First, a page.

BACKGROUND : In 1993, Malawi changed its first-line anti-malarial treatment for uncomplicated malaria from chloroquine
to sulfadoxine-pyrimethamine (SP), and in 2007, it changed from SP to lumefantrine-artemether. The change in 1993
raised concerns about whether it had occurred timely and whether it had potentially led to early development of
Plasmodium falciparum resistance to SP. This case study examined evidence from Malawi in order to assess if the policy
changes were justifiable and supported by evidence.
METHODS : A systematic review of documents and published evidence between 1984 and 1993, when
chloroquine was the first-line drug, and 1994 and 2007, when SP was the first-line drug, was conducted
herein. The review was accompanied with key informant interviews.
RESULTS : A total of 1287 publications related to malaria drug policy changes in sub-Saharan Africa were identified.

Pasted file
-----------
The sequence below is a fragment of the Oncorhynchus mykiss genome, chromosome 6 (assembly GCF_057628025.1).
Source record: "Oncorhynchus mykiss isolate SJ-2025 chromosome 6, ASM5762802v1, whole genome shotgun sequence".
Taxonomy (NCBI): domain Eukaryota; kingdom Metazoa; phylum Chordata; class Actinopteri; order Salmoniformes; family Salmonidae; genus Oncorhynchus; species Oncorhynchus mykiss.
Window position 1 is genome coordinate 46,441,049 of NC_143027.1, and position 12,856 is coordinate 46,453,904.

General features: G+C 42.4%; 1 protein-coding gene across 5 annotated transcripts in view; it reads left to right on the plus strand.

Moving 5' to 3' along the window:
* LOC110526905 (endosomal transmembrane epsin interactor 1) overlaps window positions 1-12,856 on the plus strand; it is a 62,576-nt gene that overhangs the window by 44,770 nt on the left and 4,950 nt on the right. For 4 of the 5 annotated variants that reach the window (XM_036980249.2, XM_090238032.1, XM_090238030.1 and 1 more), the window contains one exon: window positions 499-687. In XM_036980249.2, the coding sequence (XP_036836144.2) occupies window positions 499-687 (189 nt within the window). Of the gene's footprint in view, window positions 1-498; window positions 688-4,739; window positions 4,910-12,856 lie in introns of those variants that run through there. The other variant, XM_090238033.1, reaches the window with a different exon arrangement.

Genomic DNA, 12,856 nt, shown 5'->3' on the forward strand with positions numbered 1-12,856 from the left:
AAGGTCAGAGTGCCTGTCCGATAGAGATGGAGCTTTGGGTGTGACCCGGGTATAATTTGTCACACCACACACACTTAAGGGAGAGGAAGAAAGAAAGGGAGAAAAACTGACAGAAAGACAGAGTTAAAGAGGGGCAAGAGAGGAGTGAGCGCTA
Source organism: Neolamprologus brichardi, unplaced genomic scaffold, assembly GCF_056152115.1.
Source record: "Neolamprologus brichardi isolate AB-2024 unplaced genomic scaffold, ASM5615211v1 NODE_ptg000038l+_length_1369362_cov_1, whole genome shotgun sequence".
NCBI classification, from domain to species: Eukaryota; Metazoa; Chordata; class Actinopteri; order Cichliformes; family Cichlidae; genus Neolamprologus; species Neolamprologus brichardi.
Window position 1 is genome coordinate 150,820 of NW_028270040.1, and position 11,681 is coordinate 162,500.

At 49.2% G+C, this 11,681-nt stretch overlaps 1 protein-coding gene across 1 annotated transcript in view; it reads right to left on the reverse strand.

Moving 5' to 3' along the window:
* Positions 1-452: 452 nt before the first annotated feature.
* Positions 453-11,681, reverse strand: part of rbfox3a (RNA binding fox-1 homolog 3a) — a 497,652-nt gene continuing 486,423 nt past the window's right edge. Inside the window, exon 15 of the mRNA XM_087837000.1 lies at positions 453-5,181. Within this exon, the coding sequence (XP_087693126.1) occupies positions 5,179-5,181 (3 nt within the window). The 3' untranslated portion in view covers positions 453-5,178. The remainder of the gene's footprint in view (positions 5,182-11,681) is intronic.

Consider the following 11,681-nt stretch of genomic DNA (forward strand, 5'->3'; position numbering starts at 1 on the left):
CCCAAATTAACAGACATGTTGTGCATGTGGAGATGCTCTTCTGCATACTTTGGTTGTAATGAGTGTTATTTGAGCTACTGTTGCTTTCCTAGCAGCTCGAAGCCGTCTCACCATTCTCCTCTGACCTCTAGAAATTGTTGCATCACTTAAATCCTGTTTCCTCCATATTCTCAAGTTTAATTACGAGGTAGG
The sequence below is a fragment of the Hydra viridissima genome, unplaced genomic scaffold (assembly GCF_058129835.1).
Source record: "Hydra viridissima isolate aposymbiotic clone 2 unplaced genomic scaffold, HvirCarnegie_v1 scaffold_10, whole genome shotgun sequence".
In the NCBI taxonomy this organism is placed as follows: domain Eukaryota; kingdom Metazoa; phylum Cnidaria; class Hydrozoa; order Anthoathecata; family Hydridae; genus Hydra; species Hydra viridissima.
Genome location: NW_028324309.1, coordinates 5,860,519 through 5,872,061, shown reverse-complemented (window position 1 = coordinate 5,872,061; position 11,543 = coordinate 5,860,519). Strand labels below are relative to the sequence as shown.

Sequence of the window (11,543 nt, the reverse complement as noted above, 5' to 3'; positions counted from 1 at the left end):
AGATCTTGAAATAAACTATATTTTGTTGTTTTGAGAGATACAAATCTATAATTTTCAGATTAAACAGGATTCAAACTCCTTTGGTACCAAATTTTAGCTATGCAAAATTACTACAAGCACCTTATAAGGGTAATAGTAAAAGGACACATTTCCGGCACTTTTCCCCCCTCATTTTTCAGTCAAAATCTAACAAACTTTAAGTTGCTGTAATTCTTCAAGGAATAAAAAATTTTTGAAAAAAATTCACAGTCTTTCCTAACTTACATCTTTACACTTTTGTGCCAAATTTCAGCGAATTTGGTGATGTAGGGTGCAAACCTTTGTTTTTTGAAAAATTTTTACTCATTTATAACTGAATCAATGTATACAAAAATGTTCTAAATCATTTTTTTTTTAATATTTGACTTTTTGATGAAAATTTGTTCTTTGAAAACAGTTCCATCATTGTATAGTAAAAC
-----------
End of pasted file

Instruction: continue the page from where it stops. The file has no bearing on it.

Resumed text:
Using the inclusion criteria, four articles from 1984 to 1993 and eight articles from 1994 to 2007 were reviewed.
Between 1984 and 1993, three studies reported on chloroquine poor efficacy prompting policy change according to
WHO’s recommendation. From 1994 to 2007, four studies conducted in the early years of policy change reported a
high SP efficacy of above 80%, retaining it as a first-line drug. Unpublished sentinel site studies between 2005 and 2007
showed a reduced efficacy of SP, influencing policy change to lumefantrine-artemether. The views of key informants
indicate that the switch from chloroquine to SP was justified based on local evidence despite unavailability of WHO’s
policy recommendations, while the switch to lumefantrine-artemether was uncomplicated as the country was
following the recommendations from WHO.
CONCLUSION : Ample evidence from Malawi influenced and justified the policy changes. Therefore, locally generated
evidence is vital for decision making during policy change.